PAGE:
More On Corsair's Low Latency DDR2-1000 Memory
This is a pair of Corsair CM2X512-8000UL modules. It is also available as a matched pair like that in our review, Corsair TWIN2X1024-8000UL.
Voltage Requirements For High Speed, Low Latency Operation
A close up of the specs that detail the model number, capacity, speed and recommended memory timings. We weren't able to find out what memory chips were used because the heat spreader was thermally bonded to the chips and if taken out, you'll have to find your own means to secure them back. That's not something we are going to risk with a rare memory set.
While we know some vendors have DDR2-1000 class memory modules that have been rated to work within 1.9 volts, which isn't asking much more than DDR2's recommended 1.8 volts operation, ultra low latency ones like Corsair's new TWIN2X1024-8000UL require much more input. When we identified the part numbers of the memory modules using CPU-Z and Sisoft Sandra, both programs acknowledged the RAM model correctly, but indicate a maximum clock frequency, bandwidth and the various timing parameters that actually adhere to Corsair's standard DDR2-800 modules (give and take some differences in Tras timings).
Just as we mentioned, CPU-Z identifies our RAM module correctly, but the RAM specs itself are more indicative of those found in DDR2-800 than this being a native DDR2-1000 part. Nothing out of the ordinary in the world of memory, but we are just providing more information for our readers.
Based on our findings, the TWIN2X1024-8000UL series (for now) are probably carefully handpicked DDR2-800 class modules that have been thoroughly validated by Corsair for much higher frequency operation and at aggressive timings. As such, we are not surprised that Corsair recommended 2.2V
for stable operation.
CPU, BIOS & Other Platform Requirements
Finding motherboards that are able to supply a VDIMM of 2.2 volts is just part of the equation to get the Corsair TWIN2X1024-8000UL up and running. The second most pertinent feature is the availability of suitable FSB:Memory ratios
in the BIOS, without which, you can never make full use of this expensive memory. Thirdly, if you would like to run DDR2-1000 without overclocking, you'll need to use a Pentium 4 Extreme Edition processor operating with a 1066MHz processor side bus
(in other words, equivalent to a 266MHz FSB).
At the point of publication, we know of only two Intel 955X motherboards that have an appropriate multiplier option, allowing you to use DDR2-1000 memory frequency without overclocking your Extreme Edition CPU and front side bus. These are the ASUS P5WD2 Premium and the Gigabyte GA-8I955X Royal motherboards, both of which we've reviewed recently. However the catch is that we couldnt get those options working at the point of testing since the ASUS board only offered that option in a newer BIOS that wasn't made available yet. Gigabyte's board on the other hand had this option, but it simply didn't work out for us. At 266MHz FSB, the Gigabyte board had 4x multiplier option, which is equivalent to DDR2-1066 operation. That however, was too much for our Corsair modules to cope no matter how high a voltage applied and how relaxed the latencies were set. Though Corsair's press release has mentioned of successful overclocking to DDR2-1066, whether one can achieve it is a question of the batch/yield quality of the memory chips on your module and the motherboard model and BIOS version paired. As always, overclocking is a game of trial and error and in our case, we couldn't achieve that.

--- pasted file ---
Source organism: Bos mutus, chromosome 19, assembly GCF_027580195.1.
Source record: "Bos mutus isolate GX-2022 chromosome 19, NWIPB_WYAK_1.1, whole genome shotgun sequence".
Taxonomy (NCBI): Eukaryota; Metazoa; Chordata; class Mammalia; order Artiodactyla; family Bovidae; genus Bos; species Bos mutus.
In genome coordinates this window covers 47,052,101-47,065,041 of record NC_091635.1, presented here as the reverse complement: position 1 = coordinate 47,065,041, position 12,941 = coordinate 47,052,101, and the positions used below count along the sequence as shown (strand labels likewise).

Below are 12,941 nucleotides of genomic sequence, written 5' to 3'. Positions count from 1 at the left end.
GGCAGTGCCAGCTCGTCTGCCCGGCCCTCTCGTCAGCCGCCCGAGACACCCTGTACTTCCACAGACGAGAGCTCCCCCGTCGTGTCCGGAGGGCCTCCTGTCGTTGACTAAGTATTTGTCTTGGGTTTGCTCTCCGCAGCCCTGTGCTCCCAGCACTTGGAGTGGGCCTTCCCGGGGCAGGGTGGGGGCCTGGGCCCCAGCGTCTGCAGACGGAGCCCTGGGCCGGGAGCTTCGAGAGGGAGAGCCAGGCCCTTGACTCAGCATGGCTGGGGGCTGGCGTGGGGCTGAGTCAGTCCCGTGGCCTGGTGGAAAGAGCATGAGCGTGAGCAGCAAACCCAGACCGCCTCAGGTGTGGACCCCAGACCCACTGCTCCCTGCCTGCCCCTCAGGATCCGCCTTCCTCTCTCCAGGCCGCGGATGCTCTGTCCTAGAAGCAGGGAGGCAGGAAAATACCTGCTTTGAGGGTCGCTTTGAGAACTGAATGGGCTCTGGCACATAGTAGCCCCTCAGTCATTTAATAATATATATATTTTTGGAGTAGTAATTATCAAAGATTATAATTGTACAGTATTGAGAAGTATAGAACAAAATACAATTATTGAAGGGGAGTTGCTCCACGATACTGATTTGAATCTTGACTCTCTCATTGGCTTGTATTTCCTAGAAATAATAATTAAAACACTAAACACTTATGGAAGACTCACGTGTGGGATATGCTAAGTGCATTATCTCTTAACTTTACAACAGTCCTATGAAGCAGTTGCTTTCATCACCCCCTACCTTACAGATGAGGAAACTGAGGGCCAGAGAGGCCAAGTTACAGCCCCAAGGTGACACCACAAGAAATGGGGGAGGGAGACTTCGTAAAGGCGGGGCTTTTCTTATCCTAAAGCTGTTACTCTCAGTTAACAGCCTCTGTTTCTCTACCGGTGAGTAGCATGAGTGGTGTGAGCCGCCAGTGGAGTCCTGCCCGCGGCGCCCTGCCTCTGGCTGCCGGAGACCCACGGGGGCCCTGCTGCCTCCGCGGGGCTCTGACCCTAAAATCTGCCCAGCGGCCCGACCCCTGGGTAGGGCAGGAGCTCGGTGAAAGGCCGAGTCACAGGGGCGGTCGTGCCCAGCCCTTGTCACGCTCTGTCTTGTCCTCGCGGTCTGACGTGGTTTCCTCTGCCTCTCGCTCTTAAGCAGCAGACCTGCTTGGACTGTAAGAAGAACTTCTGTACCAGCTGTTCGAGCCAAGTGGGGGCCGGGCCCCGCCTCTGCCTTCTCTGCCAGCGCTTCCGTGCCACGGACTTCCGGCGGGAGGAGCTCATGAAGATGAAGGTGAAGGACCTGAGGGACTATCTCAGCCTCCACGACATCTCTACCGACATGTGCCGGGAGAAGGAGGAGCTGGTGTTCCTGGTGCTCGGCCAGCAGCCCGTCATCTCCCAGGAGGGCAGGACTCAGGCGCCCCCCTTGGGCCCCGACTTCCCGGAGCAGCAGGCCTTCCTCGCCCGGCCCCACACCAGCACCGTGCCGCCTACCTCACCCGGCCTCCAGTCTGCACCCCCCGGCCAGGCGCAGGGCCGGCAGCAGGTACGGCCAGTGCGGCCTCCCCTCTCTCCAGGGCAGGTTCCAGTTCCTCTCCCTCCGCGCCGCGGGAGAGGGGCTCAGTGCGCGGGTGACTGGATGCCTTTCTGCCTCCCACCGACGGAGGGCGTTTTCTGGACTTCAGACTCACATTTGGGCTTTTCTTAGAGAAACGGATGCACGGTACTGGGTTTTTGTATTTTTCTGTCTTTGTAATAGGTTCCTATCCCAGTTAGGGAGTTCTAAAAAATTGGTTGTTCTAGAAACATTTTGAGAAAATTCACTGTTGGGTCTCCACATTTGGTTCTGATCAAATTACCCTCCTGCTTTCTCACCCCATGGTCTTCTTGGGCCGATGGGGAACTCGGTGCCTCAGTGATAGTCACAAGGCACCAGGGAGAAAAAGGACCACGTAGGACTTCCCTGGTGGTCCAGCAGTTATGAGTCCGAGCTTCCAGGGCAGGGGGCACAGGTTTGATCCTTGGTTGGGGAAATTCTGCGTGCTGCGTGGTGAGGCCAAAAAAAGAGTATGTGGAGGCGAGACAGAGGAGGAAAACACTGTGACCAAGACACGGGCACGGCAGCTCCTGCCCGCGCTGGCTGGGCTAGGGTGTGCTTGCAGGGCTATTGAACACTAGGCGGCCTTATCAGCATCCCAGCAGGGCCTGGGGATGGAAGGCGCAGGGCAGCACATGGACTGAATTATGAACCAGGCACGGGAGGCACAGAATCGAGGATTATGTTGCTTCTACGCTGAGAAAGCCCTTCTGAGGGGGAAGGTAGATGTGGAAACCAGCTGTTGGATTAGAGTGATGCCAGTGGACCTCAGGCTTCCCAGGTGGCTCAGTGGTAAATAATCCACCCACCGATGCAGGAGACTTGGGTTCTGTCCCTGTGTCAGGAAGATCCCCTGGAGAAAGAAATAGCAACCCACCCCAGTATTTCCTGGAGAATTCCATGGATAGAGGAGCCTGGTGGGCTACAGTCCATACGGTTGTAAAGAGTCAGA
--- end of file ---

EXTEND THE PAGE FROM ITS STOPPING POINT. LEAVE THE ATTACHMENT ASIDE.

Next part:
Upping The FSB To 300MHz
Since we could not get DDR2-1000 operable with just the FSB:Memory ratio options, we had no choice but to resort to overclocking. In any case, this should be the more ideal scenario since these high speed memory modules were made to help overclockers hit high FSB frequencies and bridge up the wide discrepancy between the FSB and memory clock speeds (which ultimately results in better performance). The ASUS P5WD2 Premium motherboard was initially chosen to see if it could handle high FSB and memory clock speeds, since it is currently our record holder for the highest stable FSB achieved in our LGA775 motherboard reviews. During our overclocking runs in motherboard reviews, we stress the motherboard FSB handling only by keeping all other variables in check. This time however, we require both CPU and memory clock speeds to be run beyond their defaults. With the highest available memory frequency multiplier of 3.33x, we needed a 300MHz FSB using a 3.46GHz Extreme Edition processor (engineering sample using 12x multiplier) to achieve DDR2-1000. The ASUS P5WD2 Premium unfortunately didn't meet our mark and wasn't stable even at 290MHz FSB. Your own mileage may vary, but this was all we could coax out from the board we had.
We then tasked the Gigabyte GA-8I955X Royal motherboard with a similar array of settings, but pumped up the VDIMM to 2.3V and Voila! The system was found to be stable on all accounts, including the ultra low latency timings of 5-4-4-9. We had to bump the voltage up to 2.3V as for some odd reason, 2.2V was found to be quirky at exactly the 300MHz FSB mark. Apart from that, all was smooth and we were able to run a full suite of tests. We had the luxury of getting away with a stable system thanks to exhaustive overclocking and voltage tweaks found on the Gigabyte GA-8I955X Royal motherboard, if not for which this review might have never taken off.